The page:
demonstrated the Reform vision of spreading the values and the “light” of Judaism to all the nations through social justice. (Jew in the Modern World, 186) This ethical monotheism again framed living in Exile as a divine opportunity, rather than a negative reality. In terms of ritual, these visionaries hoped not to reform the Jewish faith but instead to reform the commandments so that the religion would not conflict with modern life. (Jew in the Modern World, 180, 187) As written in the Pittsburg Platform of 1885, the Reform Rabbis accepted as binding “only the moral laws,” which would help to “elevate and sanctify [their] lives,” while rejecting the laws that are not adapted to modern life. (Jew in the Modern World, 468) Through their selection of the moral laws and their stress upon humanistic universalism as a Jewish mission, the Reform movement tried to frame the religion in a new way that would accommodate for their participation and acceptance in the modern era.
Ahad Ha’Am addressed the solution for the Jewish struggles during this new time period with a different approach. He identified the major problem of Judaism in the “tyranny of written word” and the Jewish people’s stagnant interaction with tradition. (The Law of the Heart, 253) Ahad Ha’Am, as a spokesperson for Cultural Zionism, held an ideal of a revival of Jewish society in the Land of Israel as a beacon of cultural energy for the rest of the Jewish people and the world. Without this cultural renewal, Ahad Ha’Am feared for the future of Jewish continuity. Cultural Zionism hoped to “cure this long-standing disease” of a cultural stagnancy, so that the “Jewish people can still shake off its inertia, regain direct contact with the actualities of life, yet still remain the Jewish people.” (The Law of the Heart, 255) Ahad Ha’Am, like the Reformists, valued universal ethics and humanism, yet he qualified this morality within the distinct terms of Judaism. While early Reformism avoided any national aspiration or identity, Ahad Ha’Am underlined the importance of the uniquely Jewish personality accentuated by ethical universalism.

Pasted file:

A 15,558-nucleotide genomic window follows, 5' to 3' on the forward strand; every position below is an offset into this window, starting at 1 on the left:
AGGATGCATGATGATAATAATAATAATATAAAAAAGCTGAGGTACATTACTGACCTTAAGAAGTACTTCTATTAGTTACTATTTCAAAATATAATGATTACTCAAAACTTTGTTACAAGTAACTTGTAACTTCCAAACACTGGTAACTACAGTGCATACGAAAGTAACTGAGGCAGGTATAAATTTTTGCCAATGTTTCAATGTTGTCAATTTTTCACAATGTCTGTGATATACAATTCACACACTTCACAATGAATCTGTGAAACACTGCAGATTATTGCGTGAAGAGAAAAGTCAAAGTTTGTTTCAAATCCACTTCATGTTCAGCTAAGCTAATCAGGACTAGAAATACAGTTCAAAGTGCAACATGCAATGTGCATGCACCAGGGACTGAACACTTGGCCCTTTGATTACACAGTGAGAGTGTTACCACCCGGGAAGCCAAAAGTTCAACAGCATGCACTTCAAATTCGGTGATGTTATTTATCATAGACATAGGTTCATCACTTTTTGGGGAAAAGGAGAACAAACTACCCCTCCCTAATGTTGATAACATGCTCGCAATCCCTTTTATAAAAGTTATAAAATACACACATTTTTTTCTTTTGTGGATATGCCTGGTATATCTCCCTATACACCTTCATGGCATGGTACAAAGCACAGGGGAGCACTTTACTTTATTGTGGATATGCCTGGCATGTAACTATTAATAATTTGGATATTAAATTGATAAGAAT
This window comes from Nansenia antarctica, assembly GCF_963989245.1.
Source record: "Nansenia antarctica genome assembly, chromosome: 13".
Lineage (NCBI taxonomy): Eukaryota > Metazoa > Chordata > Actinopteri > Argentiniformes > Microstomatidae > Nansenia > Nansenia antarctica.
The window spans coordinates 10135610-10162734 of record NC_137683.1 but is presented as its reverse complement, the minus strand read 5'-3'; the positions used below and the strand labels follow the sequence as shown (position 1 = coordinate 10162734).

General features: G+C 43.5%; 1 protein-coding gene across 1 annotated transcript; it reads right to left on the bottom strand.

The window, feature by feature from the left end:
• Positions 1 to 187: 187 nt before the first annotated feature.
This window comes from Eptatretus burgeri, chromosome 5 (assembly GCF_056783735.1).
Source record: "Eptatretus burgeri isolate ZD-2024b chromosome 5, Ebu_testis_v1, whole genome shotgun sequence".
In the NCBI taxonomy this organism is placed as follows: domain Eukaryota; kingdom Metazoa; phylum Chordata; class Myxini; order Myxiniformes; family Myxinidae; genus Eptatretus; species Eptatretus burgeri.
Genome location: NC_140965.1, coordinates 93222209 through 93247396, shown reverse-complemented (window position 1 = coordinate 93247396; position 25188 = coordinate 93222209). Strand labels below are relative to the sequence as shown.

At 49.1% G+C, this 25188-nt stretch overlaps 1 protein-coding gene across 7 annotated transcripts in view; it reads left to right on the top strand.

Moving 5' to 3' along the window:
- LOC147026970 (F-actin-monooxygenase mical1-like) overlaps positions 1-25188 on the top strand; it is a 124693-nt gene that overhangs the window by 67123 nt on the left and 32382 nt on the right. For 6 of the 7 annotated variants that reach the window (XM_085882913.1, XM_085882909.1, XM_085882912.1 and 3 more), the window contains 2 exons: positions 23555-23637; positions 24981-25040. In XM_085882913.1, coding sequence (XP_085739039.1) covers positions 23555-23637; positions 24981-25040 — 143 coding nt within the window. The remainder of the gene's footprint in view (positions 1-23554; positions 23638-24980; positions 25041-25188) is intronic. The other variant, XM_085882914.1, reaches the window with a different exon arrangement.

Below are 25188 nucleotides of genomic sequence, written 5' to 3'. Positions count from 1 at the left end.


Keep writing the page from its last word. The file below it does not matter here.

In an opposing view to the Reform movement, Ahad Ha’Am believed that a Jewish homeland was central for the success of a cultural revival. While Ahad Ha’Am knew that it was unrealistic for all Jews to immigrate to Israel, Cultural Zionism understood the value of a homeland even for the survival of Jews in Exile. At the core of this hope for the Jewish cultural spirit, both in Israel and in the Diaspora, was the renewal of the Hebrew language. These factors—the Land and the language—paired with a renaissance of society through education and literature, could be shaped in distinctively Jewish terms and ensure the cultural continuity, growth and survival of the Jewish peoplehood. Ahad Ha’Am’s thought may be contrasted greatly with the Reform movement’s understanding of Hebrew as a “dead” language and the rejection of any yearning for a homeland.
Ahad Ha’Am identified these differences between himself and the Reform movement as flaws of the Reformer’s theology. About Haskalah, Ahad Ha’Am wrote that it “could not make good its promise to bring humanism into Jewish life without disturbing the Jewish continuity.” (The Law of the Heart, 255) While he too valued the spreading of ethics, Ahad Ha’Am thought that the Reform movement was acting in universal humanism at the expense of Jewish identity and culture. This perceived threat to Jewish continuity was the driving force behind Ahad Ha’Am’s insistence upon a Jewish homeland, Jewish language, and overall Jewish frame of reference for all human ethics. “Judaism which shall have as its focal point the ideal of our nation’s unity, its renascence, and its free development through the expression of universal human values in the terms of its own distinctive spirit,” he writes in The Law of the Heart. (255) Here we see the primary deviation from Reform Judaism by Ahad Ha’Am, who emphasized the need for a cultural revival with a spiritual homeland, all within the conditions of Jewish peoplehood.